More soon...

Thursday, July 24, 2008

Death, Dying and Grief

Lately, because of different events, I have been thinking about death, dying, and grief. One of those events is the death of Vivian Gregory, the infant daughter of a seminary family. Vivian was born prematurely and died last week after being hospitalized for six months. My heart goes out to Vivian's parents and all who are grieving because of the loss of this tiny baby.

Second, I was given a manuscript to review that is about coping with grief during the first thirty days of a loss of a loved one. It is well-written, practical, and speaks to the emotions of everyone who has experienced loss.

Third, I have been toying with the idea of writing about grief for children for quite awhile now. And finally now, I think I can write something.

Funerals remind us of all of our losses. As we stand in the pews, we might remember other funerals we've attended. We remember the widow's bewilderment and tears. The widower's trembling hands. The children's faces full of confusion and fear. We know what grief looks like. We've felt it ourselves. And it all comes sweeping back over us when we attend a funeral.

At the funeral of a baby, the pain in the church is palpable. It is so wrong, so evil, so terrible that this baby with little fingers and toes, with the little smiles and the hopes and dreams of her parents is the one lying there in that tiny coffin. We feel the outrage of it all. We can't understand it.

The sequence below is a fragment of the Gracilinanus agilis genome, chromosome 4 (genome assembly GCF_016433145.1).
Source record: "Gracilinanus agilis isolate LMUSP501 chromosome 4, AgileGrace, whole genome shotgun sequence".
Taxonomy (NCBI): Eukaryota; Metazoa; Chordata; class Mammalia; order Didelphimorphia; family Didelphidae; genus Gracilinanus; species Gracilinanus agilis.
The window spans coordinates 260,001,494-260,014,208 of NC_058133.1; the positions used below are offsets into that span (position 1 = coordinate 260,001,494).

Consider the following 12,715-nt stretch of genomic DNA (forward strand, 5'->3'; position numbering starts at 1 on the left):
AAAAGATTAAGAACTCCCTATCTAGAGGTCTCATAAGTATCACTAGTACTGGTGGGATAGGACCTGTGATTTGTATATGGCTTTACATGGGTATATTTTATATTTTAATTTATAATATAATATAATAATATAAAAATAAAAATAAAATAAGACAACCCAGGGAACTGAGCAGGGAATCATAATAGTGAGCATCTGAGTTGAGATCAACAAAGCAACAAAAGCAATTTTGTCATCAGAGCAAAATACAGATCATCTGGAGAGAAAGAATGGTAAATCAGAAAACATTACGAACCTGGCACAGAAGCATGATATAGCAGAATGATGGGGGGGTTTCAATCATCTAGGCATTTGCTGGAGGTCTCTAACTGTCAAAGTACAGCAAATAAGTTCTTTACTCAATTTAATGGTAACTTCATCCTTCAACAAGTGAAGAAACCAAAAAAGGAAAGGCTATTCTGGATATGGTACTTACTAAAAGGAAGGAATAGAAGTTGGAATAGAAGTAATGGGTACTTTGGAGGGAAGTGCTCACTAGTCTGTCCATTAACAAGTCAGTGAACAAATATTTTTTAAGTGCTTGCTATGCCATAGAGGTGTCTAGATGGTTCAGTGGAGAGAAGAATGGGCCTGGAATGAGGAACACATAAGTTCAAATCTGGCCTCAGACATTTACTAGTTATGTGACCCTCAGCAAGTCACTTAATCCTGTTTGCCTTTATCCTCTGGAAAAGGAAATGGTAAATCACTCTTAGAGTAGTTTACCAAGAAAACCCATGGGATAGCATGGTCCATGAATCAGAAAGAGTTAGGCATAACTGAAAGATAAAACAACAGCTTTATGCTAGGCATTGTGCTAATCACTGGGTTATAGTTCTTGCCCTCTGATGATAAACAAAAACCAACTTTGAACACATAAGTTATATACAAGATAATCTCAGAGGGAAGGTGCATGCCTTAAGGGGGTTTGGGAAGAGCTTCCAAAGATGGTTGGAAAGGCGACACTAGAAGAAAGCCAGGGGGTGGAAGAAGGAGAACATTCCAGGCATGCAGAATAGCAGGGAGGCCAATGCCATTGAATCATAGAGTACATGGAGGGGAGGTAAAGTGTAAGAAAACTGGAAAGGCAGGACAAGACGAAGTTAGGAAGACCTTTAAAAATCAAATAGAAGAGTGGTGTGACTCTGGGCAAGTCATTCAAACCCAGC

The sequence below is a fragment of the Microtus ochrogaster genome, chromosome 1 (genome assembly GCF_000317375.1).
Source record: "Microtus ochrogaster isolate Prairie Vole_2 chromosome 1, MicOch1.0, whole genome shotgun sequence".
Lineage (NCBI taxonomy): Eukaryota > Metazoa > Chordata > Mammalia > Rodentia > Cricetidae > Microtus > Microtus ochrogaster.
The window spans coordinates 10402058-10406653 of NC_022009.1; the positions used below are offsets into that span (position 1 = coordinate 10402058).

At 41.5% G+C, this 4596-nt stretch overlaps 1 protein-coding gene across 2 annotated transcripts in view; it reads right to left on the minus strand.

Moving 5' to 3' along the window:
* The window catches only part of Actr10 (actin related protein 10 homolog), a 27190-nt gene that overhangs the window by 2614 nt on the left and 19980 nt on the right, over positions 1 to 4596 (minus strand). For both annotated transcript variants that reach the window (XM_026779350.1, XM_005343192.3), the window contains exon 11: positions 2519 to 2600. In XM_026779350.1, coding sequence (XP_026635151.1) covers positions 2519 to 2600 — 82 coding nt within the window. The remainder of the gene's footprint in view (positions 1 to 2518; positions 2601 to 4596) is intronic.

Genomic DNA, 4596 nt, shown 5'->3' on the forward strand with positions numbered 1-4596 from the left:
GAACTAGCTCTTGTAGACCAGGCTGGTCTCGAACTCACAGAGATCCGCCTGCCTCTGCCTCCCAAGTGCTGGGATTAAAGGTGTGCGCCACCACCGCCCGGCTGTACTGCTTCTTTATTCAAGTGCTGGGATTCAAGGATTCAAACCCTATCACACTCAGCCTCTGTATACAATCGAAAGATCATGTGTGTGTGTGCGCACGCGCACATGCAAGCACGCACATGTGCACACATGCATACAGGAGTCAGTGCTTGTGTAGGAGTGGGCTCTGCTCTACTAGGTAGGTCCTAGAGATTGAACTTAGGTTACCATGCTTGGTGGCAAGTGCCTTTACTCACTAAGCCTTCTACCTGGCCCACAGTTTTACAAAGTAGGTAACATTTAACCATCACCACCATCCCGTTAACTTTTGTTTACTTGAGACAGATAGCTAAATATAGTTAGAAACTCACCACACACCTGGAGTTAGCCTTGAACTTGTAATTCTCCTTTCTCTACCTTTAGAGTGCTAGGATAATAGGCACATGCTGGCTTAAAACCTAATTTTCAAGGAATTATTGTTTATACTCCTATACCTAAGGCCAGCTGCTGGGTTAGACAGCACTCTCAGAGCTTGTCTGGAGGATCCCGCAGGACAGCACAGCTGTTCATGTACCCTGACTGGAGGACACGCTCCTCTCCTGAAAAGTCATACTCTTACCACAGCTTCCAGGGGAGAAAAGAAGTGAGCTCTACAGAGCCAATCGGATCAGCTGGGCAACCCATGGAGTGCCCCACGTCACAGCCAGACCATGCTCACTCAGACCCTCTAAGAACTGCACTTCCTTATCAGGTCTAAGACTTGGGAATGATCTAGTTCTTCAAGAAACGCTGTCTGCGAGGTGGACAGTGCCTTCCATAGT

On the afternoon of the funeral this week, Jane posted one of the hymns we sang. This hymn, "God's Own Child, I Gladly Say It" is wonderfully comforting. It also brings back a lot of Pittsburgh memories for me. I taught the kids in our church to sing it, and for awhile, I had the kids sing it at most baptisms, so whenever I hear it or sing it myself, I imagine those little voices in the choir loft singing away. The hymn has a wonderful melody and even better text. And it spells out in poetic verse what we cling to at all times, but especially during times of loss: I am God's own child and because of the death and resurrection of Christ, I have no fear of death or loss or pain or grief. Yes, death and loss are painful; it should hurt. This is not the way God intended for our existence to be. Death is not a natural part of life. But God provided the way out of death, pain, loss, sin, and sorrow. He gave us Jesus. "I am baptized into Christ; I'm a child of paradise."